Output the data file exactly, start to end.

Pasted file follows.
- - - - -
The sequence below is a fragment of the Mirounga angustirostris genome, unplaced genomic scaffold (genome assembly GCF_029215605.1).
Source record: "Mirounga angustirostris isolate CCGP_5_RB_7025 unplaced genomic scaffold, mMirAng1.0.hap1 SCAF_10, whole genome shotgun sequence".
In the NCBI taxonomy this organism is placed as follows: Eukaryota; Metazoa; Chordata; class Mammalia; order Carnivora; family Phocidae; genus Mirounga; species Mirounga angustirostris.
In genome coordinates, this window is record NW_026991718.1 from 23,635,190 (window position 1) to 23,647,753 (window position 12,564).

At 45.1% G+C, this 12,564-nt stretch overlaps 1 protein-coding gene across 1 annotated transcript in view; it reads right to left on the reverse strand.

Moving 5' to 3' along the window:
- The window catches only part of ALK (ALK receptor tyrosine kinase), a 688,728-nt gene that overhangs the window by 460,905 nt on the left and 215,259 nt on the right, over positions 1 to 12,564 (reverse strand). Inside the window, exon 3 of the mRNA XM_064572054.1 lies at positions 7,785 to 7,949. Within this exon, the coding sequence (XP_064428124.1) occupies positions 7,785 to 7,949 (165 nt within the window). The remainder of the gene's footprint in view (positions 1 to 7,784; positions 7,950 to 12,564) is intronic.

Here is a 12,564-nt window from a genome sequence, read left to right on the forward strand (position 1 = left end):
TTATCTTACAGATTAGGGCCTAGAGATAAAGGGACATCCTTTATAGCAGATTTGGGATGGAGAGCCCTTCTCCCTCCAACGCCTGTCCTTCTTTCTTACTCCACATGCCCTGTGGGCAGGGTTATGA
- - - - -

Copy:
The sequence below is a fragment of the Mirounga angustirostris genome, unplaced genomic scaffold (genome assembly GCF_029215605.1).
Source record: "Mirounga angustirostris isolate CCGP_5_RB_7025 unplaced genomic scaffold, mMirAng1.0.hap1 SCAF_10, whole genome shotgun sequence".
In the NCBI taxonomy this organism is placed as follows: Eukaryota; Metazoa; Chordata; class Mammalia; order Carnivora; family Phocidae; genus Mirounga; species Mirounga angustirostris.
In genome coordinates, this window is record NW_026991718.1 from 23,635,190 (window position 1) to 23,647,753 (window position 12,564).

At 45.1% G+C, this 12,564-nt stretch overlaps 1 protein-coding gene across 1 annotated transcript in view; it reads right to left on the reverse strand.

Moving 5' to 3' along the window:
- The window catches only part of ALK (ALK receptor tyrosine kinase), a 688,728-nt gene that overhangs the window by 460,905 nt on the left and 215,259 nt on the right, over positions 1 to 12,564 (reverse strand). Inside the window, exon 3 of the mRNA XM_064572054.1 lies at positions 7,785 to 7,949. Within this exon, the coding sequence (XP_064428124.1) occupies positions 7,785 to 7,949 (165 nt within the window). The remainder of the gene's footprint in view (positions 1 to 7,784; positions 7,950 to 12,564) is intronic.

Here is a 12,564-nt window from a genome sequence, read left to right on the forward strand (position 1 = left end):
TTATCTTACAGATTAGGGCCTAGAGATAAAGGGACATCCTTTATAGCAGATTTGGGATGGAGAGCCCTTCTCCCTCCAACGCCTGTCCTTCTTTCTTACTCCACATGCCCTGTGGGCAGGGTTATGA